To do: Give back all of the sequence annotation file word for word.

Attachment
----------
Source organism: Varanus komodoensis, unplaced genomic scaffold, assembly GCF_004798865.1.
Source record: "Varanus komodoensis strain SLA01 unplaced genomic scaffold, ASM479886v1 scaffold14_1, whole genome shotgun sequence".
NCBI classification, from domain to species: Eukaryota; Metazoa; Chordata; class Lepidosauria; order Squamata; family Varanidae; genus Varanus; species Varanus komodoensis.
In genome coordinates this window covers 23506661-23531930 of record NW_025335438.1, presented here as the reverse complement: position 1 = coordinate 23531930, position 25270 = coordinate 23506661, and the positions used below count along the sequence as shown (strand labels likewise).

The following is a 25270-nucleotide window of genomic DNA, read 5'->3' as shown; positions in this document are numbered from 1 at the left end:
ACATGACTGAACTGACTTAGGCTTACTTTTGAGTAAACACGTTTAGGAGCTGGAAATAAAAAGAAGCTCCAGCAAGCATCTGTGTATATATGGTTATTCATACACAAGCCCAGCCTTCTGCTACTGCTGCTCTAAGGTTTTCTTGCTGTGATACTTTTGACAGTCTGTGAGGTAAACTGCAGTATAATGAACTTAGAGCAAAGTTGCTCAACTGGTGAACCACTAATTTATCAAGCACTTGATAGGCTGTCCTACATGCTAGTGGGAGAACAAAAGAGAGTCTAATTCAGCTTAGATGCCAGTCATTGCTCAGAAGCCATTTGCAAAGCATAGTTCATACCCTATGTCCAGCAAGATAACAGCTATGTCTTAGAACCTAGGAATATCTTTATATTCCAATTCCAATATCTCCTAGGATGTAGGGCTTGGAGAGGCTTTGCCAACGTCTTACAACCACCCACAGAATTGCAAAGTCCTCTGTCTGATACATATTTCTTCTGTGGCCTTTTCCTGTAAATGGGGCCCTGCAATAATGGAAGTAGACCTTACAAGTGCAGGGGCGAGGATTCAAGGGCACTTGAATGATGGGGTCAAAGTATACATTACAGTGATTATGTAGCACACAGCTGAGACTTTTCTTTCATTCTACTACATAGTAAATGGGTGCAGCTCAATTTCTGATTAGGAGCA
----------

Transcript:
Source organism: Varanus komodoensis, unplaced genomic scaffold, assembly GCF_004798865.1.
Source record: "Varanus komodoensis strain SLA01 unplaced genomic scaffold, ASM479886v1 scaffold14_1, whole genome shotgun sequence".
NCBI classification, from domain to species: Eukaryota; Metazoa; Chordata; class Lepidosauria; order Squamata; family Varanidae; genus Varanus; species Varanus komodoensis.
In genome coordinates this window covers 23506661-23531930 of record NW_025335438.1, presented here as the reverse complement: position 1 = coordinate 23531930, position 25270 = coordinate 23506661, and the positions used below count along the sequence as shown (strand labels likewise).

The following is a 25270-nucleotide window of genomic DNA, read 5'->3' as shown; positions in this document are numbered from 1 at the left end:
ACATGACTGAACTGACTTAGGCTTACTTTTGAGTAAACACGTTTAGGAGCTGGAAATAAAAAGAAGCTCCAGCAAGCATCTGTGTATATATGGTTATTCATACACAAGCCCAGCCTTCTGCTACTGCTGCTCTAAGGTTTTCTTGCTGTGATACTTTTGACAGTCTGTGAGGTAAACTGCAGTATAATGAACTTAGAGCAAAGTTGCTCAACTGGTGAACCACTAATTTATCAAGCACTTGATAGGCTGTCCTACATGCTAGTGGGAGAACAAAAGAGAGTCTAATTCAGCTTAGATGCCAGTCATTGCTCAGAAGCCATTTGCAAAGCATAGTTCATACCCTATGTCCAGCAAGATAACAGCTATGTCTTAGAACCTAGGAATATCTTTATATTCCAATTCCAATATCTCCTAGGATGTAGGGCTTGGAGAGGCTTTGCCAACGTCTTACAACCACCCACAGAATTGCAAAGTCCTCTGTCTGATACATATTTCTTCTGTGGCCTTTTCCTGTAAATGGGGCCCTGCAATAATGGAAGTAGACCTTACAAGTGCAGGGGCGAGGATTCAAGGGCACTTGAATGATGGGGTCAAAGTATACATTACAGTGATTATGTAGCACACAGCTGAGACTTTTCTTTCATTCTACTACATAGTAAATGGGTGCAGCTCAATTTCTGATTAGGAGCA